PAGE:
That’s the issue raised in this amusing news story, about a ‘real-life Basil Fawlty’ who was assaulted by one of his hotel guests. The hotel manager in question states “Whoever said the customer is always right has clearly not worked in the hotel industry.”
Or any other service industry perhaps, where staff regularly have to deal with guests whose demands, complaints or general behaviour go beyond what is generally deemed as acceptable. If you’ve been trained to think that the customer is always right, what do you do when the customer is plainly and obviously 100% wrong?
We’ve had a couple of incidents recently where the customer has very obviously been wrong. In the first, two very drunk guests returned to their room at 4am and decided they fancied a swim. Finding our pool locked up for the night, they knotted their bath towels together to form a rope, and climbed down the wall of the hotel, straight into the pool! They even managed to climb back up again after their swim, but not before they had awoken several angry guests whose rooms overlooked the pool. The result? A damages and cleaning bill. Sure, we could have waived it – the customer always being right – but that isn’t really the sort of behaviour we want to encourage at the Duxton!
In the second, one guest, who had also obviously been enjoying Saigon’s nightlife, got lost on the way from his bed to the toilet and ended up using the fire escape. Another cleaning bill, presented to a guest who was quite clearly not in the right!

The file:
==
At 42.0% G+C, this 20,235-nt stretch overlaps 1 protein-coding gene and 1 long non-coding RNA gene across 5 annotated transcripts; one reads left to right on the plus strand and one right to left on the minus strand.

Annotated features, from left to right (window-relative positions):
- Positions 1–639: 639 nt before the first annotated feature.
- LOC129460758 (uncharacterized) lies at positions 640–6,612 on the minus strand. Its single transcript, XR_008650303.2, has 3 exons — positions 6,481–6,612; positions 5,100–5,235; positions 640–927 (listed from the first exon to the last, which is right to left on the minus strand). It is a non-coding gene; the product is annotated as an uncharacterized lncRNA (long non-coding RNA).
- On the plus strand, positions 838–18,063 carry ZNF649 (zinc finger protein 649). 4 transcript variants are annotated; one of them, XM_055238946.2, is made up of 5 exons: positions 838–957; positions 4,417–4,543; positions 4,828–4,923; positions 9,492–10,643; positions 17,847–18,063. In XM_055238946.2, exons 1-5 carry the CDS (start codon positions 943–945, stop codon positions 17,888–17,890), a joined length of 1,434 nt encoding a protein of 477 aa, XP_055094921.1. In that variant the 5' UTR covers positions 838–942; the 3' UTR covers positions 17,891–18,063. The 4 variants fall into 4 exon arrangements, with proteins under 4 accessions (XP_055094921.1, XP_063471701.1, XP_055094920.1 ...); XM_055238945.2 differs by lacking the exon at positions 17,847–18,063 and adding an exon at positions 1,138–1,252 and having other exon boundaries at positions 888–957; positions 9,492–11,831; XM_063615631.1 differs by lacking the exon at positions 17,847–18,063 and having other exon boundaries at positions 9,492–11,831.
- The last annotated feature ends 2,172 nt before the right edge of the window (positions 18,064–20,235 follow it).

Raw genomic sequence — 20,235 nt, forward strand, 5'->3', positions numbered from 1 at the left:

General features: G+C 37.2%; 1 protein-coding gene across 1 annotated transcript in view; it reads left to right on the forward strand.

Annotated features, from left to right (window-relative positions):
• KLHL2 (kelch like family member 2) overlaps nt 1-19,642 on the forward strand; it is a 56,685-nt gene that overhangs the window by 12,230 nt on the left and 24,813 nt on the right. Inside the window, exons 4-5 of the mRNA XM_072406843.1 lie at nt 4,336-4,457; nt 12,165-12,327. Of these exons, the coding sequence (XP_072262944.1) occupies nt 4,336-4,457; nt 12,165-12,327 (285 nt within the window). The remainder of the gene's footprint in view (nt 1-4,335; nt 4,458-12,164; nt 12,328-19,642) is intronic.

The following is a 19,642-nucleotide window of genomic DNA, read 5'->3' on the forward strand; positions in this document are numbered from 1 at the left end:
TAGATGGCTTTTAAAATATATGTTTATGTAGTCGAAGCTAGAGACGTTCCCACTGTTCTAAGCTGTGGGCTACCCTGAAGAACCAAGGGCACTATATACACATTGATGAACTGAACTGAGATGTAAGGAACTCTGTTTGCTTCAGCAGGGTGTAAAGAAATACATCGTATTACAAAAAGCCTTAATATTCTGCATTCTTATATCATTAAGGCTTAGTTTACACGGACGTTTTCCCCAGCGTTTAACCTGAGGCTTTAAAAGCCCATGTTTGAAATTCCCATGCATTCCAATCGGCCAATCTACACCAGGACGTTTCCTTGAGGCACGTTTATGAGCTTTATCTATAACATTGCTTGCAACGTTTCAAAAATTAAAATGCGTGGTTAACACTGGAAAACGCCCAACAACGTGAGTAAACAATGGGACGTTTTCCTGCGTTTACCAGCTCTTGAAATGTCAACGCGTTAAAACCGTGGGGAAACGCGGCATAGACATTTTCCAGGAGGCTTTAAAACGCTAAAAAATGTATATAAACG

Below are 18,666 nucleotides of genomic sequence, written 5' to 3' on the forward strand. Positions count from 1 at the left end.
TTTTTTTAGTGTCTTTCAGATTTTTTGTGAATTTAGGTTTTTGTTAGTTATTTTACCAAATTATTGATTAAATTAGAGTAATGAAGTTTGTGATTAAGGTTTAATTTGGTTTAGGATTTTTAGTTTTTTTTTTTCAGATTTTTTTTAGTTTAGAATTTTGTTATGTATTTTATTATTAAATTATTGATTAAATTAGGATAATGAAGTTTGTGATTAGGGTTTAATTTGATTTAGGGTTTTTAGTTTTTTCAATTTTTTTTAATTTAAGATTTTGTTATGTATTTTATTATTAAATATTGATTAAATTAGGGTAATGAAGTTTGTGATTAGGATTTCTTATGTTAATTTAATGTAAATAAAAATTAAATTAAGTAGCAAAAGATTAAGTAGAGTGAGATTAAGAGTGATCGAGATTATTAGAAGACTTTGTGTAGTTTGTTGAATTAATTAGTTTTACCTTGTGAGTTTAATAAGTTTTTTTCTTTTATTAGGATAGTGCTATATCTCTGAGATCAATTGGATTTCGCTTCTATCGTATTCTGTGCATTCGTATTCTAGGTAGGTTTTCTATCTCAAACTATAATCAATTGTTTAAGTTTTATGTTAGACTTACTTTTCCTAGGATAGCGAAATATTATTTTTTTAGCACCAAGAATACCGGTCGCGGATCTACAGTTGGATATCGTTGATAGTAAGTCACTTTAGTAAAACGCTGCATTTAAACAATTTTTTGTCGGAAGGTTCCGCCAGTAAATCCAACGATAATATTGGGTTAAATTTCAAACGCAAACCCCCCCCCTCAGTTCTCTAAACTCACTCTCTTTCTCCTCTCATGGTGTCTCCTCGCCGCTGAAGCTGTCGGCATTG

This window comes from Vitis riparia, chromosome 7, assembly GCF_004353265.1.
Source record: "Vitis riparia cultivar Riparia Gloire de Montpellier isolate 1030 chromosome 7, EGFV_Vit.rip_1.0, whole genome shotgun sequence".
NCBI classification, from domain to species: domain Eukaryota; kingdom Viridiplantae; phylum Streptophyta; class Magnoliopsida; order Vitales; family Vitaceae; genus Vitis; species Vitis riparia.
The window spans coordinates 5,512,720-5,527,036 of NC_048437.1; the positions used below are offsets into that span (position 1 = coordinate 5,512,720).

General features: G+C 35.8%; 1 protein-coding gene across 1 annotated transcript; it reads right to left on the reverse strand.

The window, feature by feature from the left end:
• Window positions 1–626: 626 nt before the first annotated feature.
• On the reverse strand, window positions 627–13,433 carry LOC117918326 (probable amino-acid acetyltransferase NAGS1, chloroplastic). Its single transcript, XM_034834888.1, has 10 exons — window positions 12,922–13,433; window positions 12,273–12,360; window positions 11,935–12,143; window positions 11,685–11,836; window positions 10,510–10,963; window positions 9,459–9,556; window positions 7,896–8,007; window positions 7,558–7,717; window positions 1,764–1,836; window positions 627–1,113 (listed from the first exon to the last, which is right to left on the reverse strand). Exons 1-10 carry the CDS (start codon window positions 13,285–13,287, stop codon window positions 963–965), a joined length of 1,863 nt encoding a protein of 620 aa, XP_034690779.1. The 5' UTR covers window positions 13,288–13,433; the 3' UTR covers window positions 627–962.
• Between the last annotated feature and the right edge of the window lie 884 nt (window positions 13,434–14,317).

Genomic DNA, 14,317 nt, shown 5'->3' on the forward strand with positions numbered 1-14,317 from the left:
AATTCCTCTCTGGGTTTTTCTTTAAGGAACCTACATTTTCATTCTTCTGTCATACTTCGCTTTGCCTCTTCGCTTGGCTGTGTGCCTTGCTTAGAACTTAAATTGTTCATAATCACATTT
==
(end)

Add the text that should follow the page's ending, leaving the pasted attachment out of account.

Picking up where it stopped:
Of course, these are extreme examples and, on the rare occasions when our guests have reason to complain, they do so politely and are politely received. But there are times when someone’s attitude or behaviour goes a little too far, and the hotelier has to defend his property and his staff from unreasonable complaints and demands.
In the ‘Basil Fawlty’ story, it sounds rather like the guest had a legitimate complaint – his room was noisy. However the way he approached the complaint – refusing to pay for his room and then attacking the hotel manager when challenged (albeit somewhat brusquely) – overstepped the mark by a considerable degree.
There’s a lesson for both of us, hoteliers and guests, here. A polite guest complaint will be much more effective than a rude or aggressive one, and a hotel that handles complaints politely and effectively will probably create a loyal customer. But if the guest is ‘wrong’, most hotels will cut their losses and wave that guest goodbye, while if a hotelier mishandles a legitimate complaint, the guest will never come back.
I once did some consultancy work at a South African tour operator, where all staff had the motto The customer is always right – even when they are wrong pinned above their desks. Do I agree? It depends how ‘wrong’ the customer is!